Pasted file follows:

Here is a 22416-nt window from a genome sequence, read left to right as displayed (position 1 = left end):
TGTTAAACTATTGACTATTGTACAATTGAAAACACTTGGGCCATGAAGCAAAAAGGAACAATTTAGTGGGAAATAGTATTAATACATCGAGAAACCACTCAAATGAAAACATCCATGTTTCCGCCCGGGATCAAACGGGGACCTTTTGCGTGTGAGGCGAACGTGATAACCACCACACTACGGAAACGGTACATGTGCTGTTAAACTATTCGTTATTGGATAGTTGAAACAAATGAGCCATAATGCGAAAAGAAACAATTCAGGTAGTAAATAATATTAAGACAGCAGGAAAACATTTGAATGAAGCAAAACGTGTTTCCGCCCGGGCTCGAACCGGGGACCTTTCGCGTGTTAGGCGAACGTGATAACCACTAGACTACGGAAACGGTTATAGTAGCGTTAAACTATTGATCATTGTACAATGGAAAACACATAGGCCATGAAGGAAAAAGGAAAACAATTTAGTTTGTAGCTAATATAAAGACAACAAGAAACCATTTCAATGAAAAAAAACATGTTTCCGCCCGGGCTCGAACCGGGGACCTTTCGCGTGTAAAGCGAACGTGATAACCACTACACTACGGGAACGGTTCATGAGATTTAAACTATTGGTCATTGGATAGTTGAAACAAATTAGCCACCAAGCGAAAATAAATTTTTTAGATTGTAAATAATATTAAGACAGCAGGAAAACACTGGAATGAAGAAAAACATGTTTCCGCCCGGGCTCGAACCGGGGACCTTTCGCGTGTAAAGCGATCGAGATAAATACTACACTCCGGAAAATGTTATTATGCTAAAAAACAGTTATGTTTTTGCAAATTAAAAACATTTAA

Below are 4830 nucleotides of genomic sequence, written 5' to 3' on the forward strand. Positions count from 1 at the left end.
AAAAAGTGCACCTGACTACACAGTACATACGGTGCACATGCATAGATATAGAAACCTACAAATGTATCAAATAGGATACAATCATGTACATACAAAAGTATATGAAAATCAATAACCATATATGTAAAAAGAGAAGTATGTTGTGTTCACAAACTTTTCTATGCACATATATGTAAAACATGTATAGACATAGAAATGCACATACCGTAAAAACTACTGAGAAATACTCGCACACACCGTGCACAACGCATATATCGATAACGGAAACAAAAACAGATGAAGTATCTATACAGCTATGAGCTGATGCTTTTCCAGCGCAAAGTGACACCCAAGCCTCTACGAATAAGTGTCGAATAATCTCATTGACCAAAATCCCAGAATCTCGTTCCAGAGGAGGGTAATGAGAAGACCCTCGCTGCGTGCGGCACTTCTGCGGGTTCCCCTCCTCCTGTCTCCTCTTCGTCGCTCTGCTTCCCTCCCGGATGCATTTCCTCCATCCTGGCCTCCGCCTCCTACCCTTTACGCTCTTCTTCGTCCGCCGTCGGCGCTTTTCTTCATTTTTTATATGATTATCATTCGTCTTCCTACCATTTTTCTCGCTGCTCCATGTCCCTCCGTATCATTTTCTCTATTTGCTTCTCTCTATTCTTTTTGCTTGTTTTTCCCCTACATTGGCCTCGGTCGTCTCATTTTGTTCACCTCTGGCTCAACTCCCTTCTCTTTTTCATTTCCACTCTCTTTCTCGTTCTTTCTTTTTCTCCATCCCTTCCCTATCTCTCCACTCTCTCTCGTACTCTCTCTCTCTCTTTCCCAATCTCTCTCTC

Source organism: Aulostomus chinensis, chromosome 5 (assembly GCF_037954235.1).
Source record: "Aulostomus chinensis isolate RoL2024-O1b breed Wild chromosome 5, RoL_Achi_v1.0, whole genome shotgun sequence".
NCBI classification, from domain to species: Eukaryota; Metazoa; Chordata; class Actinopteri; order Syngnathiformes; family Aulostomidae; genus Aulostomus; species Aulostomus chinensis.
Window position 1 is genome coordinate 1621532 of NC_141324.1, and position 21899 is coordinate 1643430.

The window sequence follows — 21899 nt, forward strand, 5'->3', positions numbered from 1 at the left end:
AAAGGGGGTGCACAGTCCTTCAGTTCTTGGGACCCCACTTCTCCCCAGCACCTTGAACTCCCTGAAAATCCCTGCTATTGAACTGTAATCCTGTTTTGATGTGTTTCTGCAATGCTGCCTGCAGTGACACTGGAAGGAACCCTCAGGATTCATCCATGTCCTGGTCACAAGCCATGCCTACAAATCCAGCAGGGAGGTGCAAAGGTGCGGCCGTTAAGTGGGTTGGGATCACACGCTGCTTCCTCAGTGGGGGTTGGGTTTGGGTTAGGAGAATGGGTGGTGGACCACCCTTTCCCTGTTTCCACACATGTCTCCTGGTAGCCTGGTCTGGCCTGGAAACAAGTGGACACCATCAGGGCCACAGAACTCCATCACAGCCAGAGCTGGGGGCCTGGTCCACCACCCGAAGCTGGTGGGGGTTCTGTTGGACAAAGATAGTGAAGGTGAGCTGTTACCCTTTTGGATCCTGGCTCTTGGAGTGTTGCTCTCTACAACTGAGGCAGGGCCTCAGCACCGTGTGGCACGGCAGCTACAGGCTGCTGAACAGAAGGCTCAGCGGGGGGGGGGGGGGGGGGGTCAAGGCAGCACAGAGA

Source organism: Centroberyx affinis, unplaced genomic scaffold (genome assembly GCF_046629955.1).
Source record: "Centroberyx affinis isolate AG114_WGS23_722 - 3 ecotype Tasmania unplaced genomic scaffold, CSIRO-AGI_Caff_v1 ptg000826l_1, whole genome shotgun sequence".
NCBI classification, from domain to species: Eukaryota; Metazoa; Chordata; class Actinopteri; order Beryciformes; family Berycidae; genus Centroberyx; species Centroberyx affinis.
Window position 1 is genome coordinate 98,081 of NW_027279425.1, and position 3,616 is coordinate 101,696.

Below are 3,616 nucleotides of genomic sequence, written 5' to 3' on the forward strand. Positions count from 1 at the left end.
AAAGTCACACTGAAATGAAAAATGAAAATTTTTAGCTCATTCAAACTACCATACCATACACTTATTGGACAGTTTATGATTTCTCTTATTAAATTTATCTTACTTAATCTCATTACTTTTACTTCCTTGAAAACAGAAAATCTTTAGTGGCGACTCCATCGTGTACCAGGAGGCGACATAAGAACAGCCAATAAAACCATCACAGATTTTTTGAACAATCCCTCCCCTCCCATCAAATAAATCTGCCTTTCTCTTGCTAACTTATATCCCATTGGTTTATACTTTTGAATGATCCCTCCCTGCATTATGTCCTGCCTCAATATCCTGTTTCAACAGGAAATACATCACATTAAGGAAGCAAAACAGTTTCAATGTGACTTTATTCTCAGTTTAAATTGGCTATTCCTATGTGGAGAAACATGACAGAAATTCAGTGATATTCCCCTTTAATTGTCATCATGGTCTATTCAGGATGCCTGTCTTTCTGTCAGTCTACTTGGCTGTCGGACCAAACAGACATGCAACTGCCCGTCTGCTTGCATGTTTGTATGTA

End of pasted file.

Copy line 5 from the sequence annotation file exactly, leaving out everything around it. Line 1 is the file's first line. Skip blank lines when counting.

Source organism: Aulostomus chinensis, chromosome 5 (assembly GCF_037954235.1).